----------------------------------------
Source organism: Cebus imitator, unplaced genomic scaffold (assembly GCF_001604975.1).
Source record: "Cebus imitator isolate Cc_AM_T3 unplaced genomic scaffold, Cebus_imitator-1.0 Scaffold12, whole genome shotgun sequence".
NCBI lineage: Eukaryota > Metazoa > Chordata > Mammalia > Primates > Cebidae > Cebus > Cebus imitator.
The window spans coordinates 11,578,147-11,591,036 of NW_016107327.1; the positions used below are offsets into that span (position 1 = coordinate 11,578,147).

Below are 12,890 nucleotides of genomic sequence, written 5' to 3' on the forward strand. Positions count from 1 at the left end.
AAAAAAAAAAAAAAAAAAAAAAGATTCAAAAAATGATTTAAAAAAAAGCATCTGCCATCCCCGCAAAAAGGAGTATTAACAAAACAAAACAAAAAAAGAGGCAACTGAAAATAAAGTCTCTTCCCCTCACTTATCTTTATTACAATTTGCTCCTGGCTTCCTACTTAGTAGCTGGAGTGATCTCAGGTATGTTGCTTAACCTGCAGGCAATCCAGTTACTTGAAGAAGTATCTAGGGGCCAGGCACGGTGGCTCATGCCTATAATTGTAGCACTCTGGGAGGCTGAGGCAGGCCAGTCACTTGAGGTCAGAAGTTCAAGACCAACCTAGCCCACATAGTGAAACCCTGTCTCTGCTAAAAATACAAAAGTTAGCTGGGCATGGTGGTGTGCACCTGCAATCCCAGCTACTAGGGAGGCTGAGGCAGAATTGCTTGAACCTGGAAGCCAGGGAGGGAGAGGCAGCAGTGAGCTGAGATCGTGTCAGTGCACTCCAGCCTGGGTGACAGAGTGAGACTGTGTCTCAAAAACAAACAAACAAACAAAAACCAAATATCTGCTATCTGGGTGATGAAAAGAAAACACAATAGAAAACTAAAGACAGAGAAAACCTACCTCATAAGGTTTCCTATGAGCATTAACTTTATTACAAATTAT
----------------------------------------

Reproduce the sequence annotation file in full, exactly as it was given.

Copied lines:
Source organism: Cebus imitator, unplaced genomic scaffold (assembly GCF_001604975.1).
Source record: "Cebus imitator isolate Cc_AM_T3 unplaced genomic scaffold, Cebus_imitator-1.0 Scaffold12, whole genome shotgun sequence".
NCBI lineage: Eukaryota > Metazoa > Chordata > Mammalia > Primates > Cebidae > Cebus > Cebus imitator.
The window spans coordinates 11,578,147-11,591,036 of NW_016107327.1; the positions used below are offsets into that span (position 1 = coordinate 11,578,147).

Below are 12,890 nucleotides of genomic sequence, written 5' to 3' on the forward strand. Positions count from 1 at the left end.
AAAAAAAAAAAAAAAAAAAAAAGATTCAAAAAATGATTTAAAAAAAAGCATCTGCCATCCCCGCAAAAAGGAGTATTAACAAAACAAAACAAAAAAAGAGGCAACTGAAAATAAAGTCTCTTCCCCTCACTTATCTTTATTACAATTTGCTCCTGGCTTCCTACTTAGTAGCTGGAGTGATCTCAGGTATGTTGCTTAACCTGCAGGCAATCCAGTTACTTGAAGAAGTATCTAGGGGCCAGGCACGGTGGCTCATGCCTATAATTGTAGCACTCTGGGAGGCTGAGGCAGGCCAGTCACTTGAGGTCAGAAGTTCAAGACCAACCTAGCCCACATAGTGAAACCCTGTCTCTGCTAAAAATACAAAAGTTAGCTGGGCATGGTGGTGTGCACCTGCAATCCCAGCTACTAGGGAGGCTGAGGCAGAATTGCTTGAACCTGGAAGCCAGGGAGGGAGAGGCAGCAGTGAGCTGAGATCGTGTCAGTGCACTCCAGCCTGGGTGACAGAGTGAGACTGTGTCTCAAAAACAAACAAACAAACAAAAACCAAATATCTGCTATCTGGGTGATGAAAAGAAAACACAATAGAAAACTAAAGACAGAGAAAACCTACCTCATAAGGTTTCCTATGAGCATTAACTTTATTACAAATTAT